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Thankyou and yes I am still considering UK med schools as I understand the nature of how competitive places like Harvard are.
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steveeem
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(Original post by katmyster)
I’m thinking of studying in America and because I would like to study medicine I am also thinking of doing an undergraduate course in biology or biochemistry at Harvard or another top US uni and then returning to do a graduate medicine(4year course).

I understand I am adding time onto my higher education and for reference I am in year 12 doing biology,chemistry and maths predicted A/A*s.

What is the practicalities with this route to do medicine? Do UK unis accept an international undergraduate degree? Would I be classed as an international student having been out of the country for the past 4 years? How likely would I be to get a FULL scholarship to somewhere like Harvard? Would my uk medicine degree be funded because it would technically be my ‘first’ degree in the UK.

Thankyou in advance for taking the time to read this
it's Harvard so I'm afraid I believe you would need at least 3A*s prediction and probably ideally 4 subjects. not trying to kill your dreams but don't bare your life on harvard
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RenéDescartes
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(Original post by steveeem)
it's Harvard so I'm afraid I believe you would need at least 3A*s prediction and probably ideally 4 subjects. not trying to kill your dreams but don't bare your life on harvard
Not true. Harvard admissions standard is the same as Oxbridge: AAA or 39 IB minimum. The hardest part about Harvard isn't the grade; the hardest part is that they're looking for people are do lots of volunteer work, are leaders of groups/societies/clubs at their school, do lots of interesting things other than studying, and etc. They're looking for people who are on their way to become future leaders, and has good grades.Oxbridge is similar to Harvard in a way; AAA doesn't guarantee a place at Oxbridge because they're looking for someone who is passionate about what they want to study, and can demonstrate that in different areas of their life. Oxbridge is looking for someone passionate, and has good grades.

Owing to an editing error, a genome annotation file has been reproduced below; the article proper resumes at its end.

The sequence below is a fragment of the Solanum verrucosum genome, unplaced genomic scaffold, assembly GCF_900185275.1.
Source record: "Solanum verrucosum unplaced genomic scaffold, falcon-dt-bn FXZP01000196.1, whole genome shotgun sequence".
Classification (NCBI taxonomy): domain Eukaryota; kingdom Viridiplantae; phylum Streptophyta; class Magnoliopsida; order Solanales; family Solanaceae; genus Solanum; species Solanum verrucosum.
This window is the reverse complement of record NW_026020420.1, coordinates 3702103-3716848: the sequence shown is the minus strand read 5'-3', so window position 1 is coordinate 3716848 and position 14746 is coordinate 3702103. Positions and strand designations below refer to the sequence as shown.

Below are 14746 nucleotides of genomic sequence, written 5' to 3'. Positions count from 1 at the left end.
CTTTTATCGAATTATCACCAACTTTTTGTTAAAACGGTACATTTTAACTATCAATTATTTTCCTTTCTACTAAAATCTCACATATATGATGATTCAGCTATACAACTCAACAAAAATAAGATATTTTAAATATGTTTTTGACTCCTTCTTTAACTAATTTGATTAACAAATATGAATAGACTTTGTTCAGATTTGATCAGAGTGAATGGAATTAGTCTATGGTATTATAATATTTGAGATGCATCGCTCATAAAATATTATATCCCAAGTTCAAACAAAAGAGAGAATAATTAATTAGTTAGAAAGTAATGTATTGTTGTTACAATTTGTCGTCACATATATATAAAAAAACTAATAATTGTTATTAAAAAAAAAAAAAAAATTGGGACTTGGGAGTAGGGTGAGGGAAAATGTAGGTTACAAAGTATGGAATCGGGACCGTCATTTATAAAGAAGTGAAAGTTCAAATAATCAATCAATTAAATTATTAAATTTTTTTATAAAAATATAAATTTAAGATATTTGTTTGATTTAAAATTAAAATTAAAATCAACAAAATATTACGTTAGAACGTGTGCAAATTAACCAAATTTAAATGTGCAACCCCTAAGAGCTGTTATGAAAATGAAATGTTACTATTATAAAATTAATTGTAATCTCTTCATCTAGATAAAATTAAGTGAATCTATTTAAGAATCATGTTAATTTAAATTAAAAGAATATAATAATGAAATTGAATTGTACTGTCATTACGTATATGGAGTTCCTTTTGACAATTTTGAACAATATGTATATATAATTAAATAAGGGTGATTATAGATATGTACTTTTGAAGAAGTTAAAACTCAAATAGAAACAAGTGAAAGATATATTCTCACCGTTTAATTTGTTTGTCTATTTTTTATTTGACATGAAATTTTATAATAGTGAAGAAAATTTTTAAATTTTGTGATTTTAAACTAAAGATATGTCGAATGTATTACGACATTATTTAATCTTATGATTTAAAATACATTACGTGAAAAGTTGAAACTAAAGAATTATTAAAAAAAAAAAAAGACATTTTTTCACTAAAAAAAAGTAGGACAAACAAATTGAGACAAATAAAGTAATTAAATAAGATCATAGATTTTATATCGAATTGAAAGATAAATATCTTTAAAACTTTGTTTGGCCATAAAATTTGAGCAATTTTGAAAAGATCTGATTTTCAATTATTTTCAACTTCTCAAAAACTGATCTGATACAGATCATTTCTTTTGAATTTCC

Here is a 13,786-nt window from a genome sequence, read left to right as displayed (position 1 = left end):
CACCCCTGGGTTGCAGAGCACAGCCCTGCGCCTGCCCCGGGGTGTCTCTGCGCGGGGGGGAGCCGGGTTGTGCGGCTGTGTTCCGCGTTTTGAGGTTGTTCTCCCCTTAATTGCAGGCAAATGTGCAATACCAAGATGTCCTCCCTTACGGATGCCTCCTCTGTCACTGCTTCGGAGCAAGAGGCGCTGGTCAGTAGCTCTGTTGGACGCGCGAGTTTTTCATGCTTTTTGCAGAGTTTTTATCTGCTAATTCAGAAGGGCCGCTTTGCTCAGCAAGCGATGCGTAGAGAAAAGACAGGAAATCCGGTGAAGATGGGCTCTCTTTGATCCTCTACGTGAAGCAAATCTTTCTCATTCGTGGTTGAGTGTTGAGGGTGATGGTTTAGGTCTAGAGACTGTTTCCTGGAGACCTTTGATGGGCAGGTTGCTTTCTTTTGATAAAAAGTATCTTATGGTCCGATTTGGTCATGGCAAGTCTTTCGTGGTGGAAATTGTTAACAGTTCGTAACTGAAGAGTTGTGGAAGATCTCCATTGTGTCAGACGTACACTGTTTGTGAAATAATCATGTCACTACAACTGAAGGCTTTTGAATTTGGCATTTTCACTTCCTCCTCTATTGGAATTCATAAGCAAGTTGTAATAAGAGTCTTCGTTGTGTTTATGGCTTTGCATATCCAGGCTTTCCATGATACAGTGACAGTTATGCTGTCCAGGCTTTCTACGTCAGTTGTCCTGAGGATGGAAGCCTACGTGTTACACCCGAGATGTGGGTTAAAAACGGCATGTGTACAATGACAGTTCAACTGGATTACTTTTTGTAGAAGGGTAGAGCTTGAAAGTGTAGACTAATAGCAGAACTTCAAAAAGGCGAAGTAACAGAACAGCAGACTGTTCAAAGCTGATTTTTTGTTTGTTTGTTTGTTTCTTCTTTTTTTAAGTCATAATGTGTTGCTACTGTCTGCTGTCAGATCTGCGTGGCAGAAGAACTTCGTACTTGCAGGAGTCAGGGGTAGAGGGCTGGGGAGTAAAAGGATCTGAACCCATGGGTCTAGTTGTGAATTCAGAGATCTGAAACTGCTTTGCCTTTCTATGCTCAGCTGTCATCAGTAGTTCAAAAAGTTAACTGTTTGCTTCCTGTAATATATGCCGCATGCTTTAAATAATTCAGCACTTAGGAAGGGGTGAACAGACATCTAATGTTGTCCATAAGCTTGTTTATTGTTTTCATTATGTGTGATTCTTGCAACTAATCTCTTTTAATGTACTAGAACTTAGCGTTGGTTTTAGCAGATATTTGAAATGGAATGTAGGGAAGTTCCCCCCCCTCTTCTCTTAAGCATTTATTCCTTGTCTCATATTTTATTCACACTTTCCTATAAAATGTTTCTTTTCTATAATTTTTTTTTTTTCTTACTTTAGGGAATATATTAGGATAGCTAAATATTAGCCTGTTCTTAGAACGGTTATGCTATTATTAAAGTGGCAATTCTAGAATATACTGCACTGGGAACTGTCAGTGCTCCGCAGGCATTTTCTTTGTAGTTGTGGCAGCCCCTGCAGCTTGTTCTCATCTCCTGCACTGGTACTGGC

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steveeem
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(Original post by RenéDescartes)
Not true. Harvard admissions standard is the same as Oxbridge: AAA or 39 IB minimum. The hardest part about Harvard isn't the grade; the hardest part is that they're looking for people are do lots of volunteer work, are leaders of groups/societies/clubs at their school, do lots of interesting things other than studying, and etc. They're looking for people who are on their way to become future leaders, and has good grades.Oxbridge is similar to Harvard in a way; AAA doesn't guarantee a place at Oxbridge because they're looking for someone who is passionate about what they want to study, and can demonstrate that in different areas of their life. Oxbridge is looking for someone passionate, and has good grades.
http://www.harvard-ukadmissions.co.uk/faq_and_links/
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RenéDescartes
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I read that before typing that message. 3A*/A. That could mean AAA or A*A*A* or A*A*A or A*AA. Also, it does say 39+ IB which means 39 is the minimum. Also, 28+ ACT; that's lower that the requirement for Oxford, which is 32 minimum.
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RenéDescartes
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(Original post by Royal Oak)
Out of curiosity, why would you want to do this?
2 degrees from 2 of the best unis in the world. Delicious.
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katmyster
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(Original post by Royal Oak)